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Discussion Starter #1 (Edited)
Hi, my family wants to get a puppy, but the previous residents of our house let their dogs relieve themselves inside on the wooden floors for decades. Humans can't smell it, but I bet dogs can! We're worried that the new puppy would assume that it was okay to go inside too, since it will be able to smell the ancient accidents.

We can't seal the floors, and I think that so much stinky stuff has seeped in that smell-neutralizers wouldn't do the trick.

I was wondering if we could train the pup NOT to pee where it smells a certain smell, (maybe peppermint oil?) and then we could put a little of that substance on the floors.

Any thoughts?

Thank you!
 

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If the wooden floors aren't too scratched and appear to still be sealed, you might be able to get the smell out using a product like Nature's Miracle. No harm in trying. Or perhaps have the floors professionally cleaned. Really, if they have been letting dogs go on their floors for decades, it may be good for YOUR health as well if the floors are professionally cleaned, or refinished/replaced if its really bad. Just because you can't smell it doesn't mean it isn't harmful to you.

Unless you can tell exactly where the other dogs have peed, you will probably have to keep your whole house doused in peppermint oil! Sounds kind of impractical, to me. You can still train a pup not to pee in the house even if there is old accident smells, it may just be a bit harder.
 

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If the wooden floors aren't too scratched and appear to still be sealed, you might be able to get the smell out using a product like Nature's Miracle. No harm in trying. Or perhaps have the floors professionally cleaned. Really, if they have been letting dogs go on their floors for decades, it may be good for YOUR health as well if the floors are professionally cleaned, or refinished/replaced if its really bad. Just because you can't smell it doesn't mean it isn't harmful to you.

Unless you can tell exactly where the other dogs have peed, you will probably have to keep your whole house doused in peppermint oil! Sounds kind of impractical, to me. You can still train a pup not to pee in the house even if there is old accident smells, it may just be a bit harder.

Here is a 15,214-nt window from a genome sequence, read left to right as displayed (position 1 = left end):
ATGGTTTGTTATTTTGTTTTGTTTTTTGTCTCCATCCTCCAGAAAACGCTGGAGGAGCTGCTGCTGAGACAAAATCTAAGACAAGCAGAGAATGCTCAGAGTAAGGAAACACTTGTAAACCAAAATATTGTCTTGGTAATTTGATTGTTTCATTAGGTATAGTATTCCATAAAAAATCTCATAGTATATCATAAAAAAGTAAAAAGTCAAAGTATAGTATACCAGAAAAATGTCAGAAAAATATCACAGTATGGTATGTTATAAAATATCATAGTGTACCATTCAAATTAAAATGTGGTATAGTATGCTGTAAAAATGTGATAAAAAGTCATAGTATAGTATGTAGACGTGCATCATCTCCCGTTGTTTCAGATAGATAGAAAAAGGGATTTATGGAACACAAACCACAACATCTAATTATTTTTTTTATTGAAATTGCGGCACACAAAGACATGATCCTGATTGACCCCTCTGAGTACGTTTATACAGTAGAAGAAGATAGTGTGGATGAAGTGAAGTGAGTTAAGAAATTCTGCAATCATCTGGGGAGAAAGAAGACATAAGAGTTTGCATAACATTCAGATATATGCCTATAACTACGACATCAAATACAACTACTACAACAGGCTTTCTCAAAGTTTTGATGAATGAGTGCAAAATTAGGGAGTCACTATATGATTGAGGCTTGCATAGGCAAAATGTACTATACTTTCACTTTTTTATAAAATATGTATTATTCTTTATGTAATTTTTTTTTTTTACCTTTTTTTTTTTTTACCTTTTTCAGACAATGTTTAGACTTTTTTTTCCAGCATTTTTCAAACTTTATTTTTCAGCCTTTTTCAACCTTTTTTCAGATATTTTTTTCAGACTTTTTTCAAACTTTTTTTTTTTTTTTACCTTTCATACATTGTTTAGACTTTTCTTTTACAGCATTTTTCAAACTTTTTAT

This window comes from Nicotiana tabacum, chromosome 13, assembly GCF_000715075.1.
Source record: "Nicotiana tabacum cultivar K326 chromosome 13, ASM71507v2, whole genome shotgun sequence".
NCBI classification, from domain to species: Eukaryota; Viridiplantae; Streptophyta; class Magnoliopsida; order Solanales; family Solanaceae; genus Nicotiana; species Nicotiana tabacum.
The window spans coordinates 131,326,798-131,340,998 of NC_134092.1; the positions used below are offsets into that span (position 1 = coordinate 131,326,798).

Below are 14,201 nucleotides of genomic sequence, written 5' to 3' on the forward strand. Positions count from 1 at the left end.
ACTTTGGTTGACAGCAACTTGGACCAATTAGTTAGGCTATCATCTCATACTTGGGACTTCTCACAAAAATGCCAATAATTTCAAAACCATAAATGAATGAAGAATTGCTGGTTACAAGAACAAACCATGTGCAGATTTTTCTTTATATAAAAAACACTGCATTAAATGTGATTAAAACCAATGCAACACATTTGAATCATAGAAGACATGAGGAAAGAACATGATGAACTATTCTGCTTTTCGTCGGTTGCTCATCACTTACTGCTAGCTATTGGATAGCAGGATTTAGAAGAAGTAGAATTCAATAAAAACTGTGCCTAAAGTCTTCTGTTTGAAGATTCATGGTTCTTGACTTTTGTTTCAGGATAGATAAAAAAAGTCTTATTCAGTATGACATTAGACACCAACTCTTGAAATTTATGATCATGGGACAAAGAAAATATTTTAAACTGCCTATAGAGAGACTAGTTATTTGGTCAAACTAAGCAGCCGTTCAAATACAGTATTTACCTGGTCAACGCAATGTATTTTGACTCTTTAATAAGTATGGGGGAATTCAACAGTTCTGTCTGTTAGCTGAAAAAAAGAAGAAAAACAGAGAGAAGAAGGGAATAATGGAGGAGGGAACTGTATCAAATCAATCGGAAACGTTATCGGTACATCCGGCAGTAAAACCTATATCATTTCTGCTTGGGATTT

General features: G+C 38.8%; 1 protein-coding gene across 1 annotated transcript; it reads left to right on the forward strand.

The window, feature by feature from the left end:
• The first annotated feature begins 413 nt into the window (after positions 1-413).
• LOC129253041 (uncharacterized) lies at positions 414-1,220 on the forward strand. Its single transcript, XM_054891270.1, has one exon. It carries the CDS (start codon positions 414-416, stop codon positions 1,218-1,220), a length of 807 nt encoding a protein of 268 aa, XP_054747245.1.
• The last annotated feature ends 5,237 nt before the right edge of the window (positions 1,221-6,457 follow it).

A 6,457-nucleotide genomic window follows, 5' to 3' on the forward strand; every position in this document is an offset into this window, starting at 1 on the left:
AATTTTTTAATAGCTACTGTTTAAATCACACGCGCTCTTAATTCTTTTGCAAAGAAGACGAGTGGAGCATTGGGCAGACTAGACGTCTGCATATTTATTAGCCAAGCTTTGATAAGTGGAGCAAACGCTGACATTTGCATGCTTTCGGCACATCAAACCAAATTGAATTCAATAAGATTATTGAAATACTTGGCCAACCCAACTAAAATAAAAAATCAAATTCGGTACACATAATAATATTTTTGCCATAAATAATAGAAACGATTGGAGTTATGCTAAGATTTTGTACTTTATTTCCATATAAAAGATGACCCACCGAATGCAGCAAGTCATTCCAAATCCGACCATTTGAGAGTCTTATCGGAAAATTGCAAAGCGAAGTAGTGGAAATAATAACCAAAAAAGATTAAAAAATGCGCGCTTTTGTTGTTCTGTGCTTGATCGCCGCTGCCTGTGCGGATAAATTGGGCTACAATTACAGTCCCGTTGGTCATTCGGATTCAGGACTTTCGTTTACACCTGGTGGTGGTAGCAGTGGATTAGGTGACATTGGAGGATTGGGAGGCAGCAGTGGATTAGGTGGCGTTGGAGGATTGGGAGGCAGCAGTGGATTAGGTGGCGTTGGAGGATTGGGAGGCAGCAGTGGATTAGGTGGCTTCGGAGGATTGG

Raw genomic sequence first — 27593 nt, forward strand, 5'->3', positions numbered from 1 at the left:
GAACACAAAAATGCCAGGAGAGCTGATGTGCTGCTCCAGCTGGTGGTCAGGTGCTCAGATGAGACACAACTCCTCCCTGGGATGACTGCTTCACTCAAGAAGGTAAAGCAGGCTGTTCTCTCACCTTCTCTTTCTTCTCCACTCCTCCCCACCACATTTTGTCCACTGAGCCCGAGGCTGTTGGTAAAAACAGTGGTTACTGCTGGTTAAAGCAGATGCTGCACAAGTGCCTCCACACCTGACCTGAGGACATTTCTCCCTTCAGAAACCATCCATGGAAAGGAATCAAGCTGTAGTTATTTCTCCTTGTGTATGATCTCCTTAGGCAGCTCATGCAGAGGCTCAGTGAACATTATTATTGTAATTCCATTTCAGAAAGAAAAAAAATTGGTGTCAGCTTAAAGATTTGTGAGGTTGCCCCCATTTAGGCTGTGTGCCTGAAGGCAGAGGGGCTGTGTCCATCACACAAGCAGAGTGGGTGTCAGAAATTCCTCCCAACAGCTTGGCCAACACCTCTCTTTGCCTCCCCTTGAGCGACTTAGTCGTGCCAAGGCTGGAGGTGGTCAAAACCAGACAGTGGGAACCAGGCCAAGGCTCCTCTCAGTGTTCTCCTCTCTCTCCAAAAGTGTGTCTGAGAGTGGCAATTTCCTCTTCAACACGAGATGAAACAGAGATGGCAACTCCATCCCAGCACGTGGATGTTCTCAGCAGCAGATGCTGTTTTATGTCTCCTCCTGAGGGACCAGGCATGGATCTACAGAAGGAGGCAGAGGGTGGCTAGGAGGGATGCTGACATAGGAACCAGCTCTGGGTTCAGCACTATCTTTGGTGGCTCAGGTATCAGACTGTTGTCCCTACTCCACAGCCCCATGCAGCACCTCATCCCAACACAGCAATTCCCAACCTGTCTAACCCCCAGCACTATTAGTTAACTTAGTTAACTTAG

Thanks for your reply. My hope is that the substance (peppermint oil?) would seep in so we wouldn't have to keep dousing the house all the time! :)
 

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Thanks for your reply. My hope is that the substance (peppermint oil?) would seep in so we wouldn't have to keep dousing the house all the time! :)
That's not how it works, unfortunately. You would be better off using a product that actually destroys the smell, such as Nature's Miracle. It has special enzymes which break down the scent of body waste to eliminate it. Peppermint oil doesn't destroy the smell (not to mention, that much peppermint oil might irritate the dog, who have infinitely more sensitive noses than we do) and does wear off eventually. Again, you would have to know where the dogs actually went.

It really depends on how bad the damage is, though. Was this a hoarding situation? In cases with lots of pet waste damaging the floors, sometimes the only option is to replace, and sometimes a good professional cleaning will do the trick. Did the previous owners just move out? I guess I don't know how long pet waste smells remain, but if they're old enough perhaps they won't be of any consequence at all.
 

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Hi, my family wants to get a puppy, but the previous residents of our house let their dogs relieve themselves inside on the wooden floors for decades. Humans can't smell it, but I bet dogs can! We're worried that the new puppy would assume that it was okay to go inside too, since it will be able to smell the ancient accidents.

We can't seal the floors, and I think that so much stinky stuff has seeped in that smell-neutralizers wouldn't do the trick.

I was wondering if we could train the pup NOT to pee where it smells a certain smell, (maybe peppermint oil?) and then we could put a little of that substance on the floors.

Any thoughts?

Thank you!
If the hardwood floors were not well sealed, then decades of animal waste is a serious and disgusting problem. I'd be surprised if there isn't a smell (I am in real estate, I have been in hoarder houses). But regardless of smell, it is likely the floors are damaged and will continue to soak up any fluids whether from a new puppy or just a spill from a drink etc.

If they are true hardwood floors, then most likely sanding and refinishing is the best option. If you are in the US, the big box home improvement stores rent floor sanders and while it is a lot of physical labor, it isn't a hugely expensive thing to do if you are able to put in the work.

Adding any kind of scent or oil is just making the floors worse and highly unlikely to do anything towards deterring a pup from peeing.

If it is not true hardwood but rather laminate of some kind, you may be better off replacing the floors completely. Luxury vinyl plank, wood look tile and similar are more moisture durable options than hardwood.

If you are a renter, discuss repairing the floors with your landlord.
 

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If the floors look terrible already, money is a problem and you need a short term solution ? Paint with Killz until you can replace the floors.
 
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